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## The Gauss Code of a Link

Below we describe how to input a knot or a link if you have its planar diagram and crossing behavior. The diagram must be connected and have at least one crossing. We use an encoding which is a little different from what is usually called Gauss code, providing additional information that allows to distinguish knots from their mirror images.
1. For each component, choose an orientation and a starting point.
2. Assign different indices, which must be natural numbers, to all the crossings.
3. For each connected component, go along it starting from the marked point in the chosen direction, and each time you come through a crossing, write down the index of the crossing preceded by two symbols: the first one must be + or - indicating whether you go over or under the crossing, and the second must be  >  or  <  sign indicating whether you see the arc that you intersect going from left two the right or from right to the left, respectively. Entries for different crossings must be separated by spaces.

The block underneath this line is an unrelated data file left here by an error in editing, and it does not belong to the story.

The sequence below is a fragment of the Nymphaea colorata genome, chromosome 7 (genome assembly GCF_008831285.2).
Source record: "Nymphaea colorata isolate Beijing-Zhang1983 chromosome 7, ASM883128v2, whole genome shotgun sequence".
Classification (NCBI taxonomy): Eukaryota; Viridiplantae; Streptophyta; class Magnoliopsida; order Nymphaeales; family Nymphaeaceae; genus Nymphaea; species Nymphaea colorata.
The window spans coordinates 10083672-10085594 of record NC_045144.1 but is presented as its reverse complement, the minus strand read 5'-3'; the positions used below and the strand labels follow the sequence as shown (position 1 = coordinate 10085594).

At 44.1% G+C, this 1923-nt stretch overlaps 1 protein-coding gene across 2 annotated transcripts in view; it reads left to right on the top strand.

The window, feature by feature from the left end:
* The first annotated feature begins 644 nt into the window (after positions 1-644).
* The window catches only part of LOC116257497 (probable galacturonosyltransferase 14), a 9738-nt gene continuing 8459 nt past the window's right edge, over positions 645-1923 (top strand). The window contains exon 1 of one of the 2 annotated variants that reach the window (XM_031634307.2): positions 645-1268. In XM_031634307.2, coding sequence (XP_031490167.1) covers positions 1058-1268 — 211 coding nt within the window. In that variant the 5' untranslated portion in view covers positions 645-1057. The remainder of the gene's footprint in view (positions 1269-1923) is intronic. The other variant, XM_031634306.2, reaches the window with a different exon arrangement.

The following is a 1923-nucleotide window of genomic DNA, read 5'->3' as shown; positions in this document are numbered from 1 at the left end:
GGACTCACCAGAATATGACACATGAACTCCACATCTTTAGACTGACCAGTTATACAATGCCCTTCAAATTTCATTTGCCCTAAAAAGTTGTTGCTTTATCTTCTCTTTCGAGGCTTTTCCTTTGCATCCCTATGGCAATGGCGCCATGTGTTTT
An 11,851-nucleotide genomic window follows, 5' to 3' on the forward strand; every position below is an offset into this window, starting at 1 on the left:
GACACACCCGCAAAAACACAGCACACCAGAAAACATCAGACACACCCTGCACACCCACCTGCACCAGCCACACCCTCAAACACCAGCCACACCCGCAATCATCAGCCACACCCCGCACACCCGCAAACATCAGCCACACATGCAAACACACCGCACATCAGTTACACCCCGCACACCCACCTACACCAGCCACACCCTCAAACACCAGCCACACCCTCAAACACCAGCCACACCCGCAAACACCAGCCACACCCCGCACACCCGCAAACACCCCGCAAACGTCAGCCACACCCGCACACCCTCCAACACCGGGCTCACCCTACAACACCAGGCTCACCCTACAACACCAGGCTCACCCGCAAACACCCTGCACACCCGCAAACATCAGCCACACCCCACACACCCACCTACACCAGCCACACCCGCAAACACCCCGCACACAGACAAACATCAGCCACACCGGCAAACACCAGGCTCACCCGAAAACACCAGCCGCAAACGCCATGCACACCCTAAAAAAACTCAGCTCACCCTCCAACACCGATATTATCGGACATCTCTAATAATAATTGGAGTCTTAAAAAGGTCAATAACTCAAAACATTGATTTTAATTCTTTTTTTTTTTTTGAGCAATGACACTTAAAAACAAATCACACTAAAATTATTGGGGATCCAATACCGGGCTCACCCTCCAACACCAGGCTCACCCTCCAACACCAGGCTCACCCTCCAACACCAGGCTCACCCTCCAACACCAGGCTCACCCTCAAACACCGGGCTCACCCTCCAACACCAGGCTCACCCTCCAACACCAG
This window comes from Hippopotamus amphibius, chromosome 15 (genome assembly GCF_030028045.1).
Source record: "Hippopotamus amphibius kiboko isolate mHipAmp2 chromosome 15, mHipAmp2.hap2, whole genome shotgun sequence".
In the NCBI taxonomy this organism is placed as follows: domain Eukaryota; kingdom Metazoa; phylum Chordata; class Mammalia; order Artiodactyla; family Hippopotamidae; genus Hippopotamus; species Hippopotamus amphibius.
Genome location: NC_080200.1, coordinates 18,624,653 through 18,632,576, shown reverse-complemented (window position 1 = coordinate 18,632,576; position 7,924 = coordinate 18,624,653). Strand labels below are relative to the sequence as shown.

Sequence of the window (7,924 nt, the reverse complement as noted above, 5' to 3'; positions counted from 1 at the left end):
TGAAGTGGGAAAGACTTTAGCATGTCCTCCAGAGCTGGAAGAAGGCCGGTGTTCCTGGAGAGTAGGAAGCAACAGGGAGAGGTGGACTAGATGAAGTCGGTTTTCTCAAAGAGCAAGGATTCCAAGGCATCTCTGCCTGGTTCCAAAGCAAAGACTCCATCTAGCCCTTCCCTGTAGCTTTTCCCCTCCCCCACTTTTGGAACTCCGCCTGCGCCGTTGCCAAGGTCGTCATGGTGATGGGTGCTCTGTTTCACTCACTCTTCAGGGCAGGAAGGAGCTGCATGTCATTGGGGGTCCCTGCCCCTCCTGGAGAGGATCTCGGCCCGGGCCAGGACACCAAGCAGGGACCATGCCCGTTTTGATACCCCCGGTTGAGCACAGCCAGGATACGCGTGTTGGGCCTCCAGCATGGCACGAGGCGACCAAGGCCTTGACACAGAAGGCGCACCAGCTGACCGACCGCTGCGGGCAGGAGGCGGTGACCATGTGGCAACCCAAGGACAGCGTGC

4. When you come back to the starting point of the chosen component, proceed with the next one. Separate entries for different components by keyword "component".

For example, for the picture below you get the following Gauss code:

`->5 +<6`

component

`+<5 ->6 ->4 +<3 -<1 +>2 ->3 +<4 -<2 +>1`

Example of a Link and Gauss Code

Here is real world example of a knot encoded as Gauss code: 10.1.gc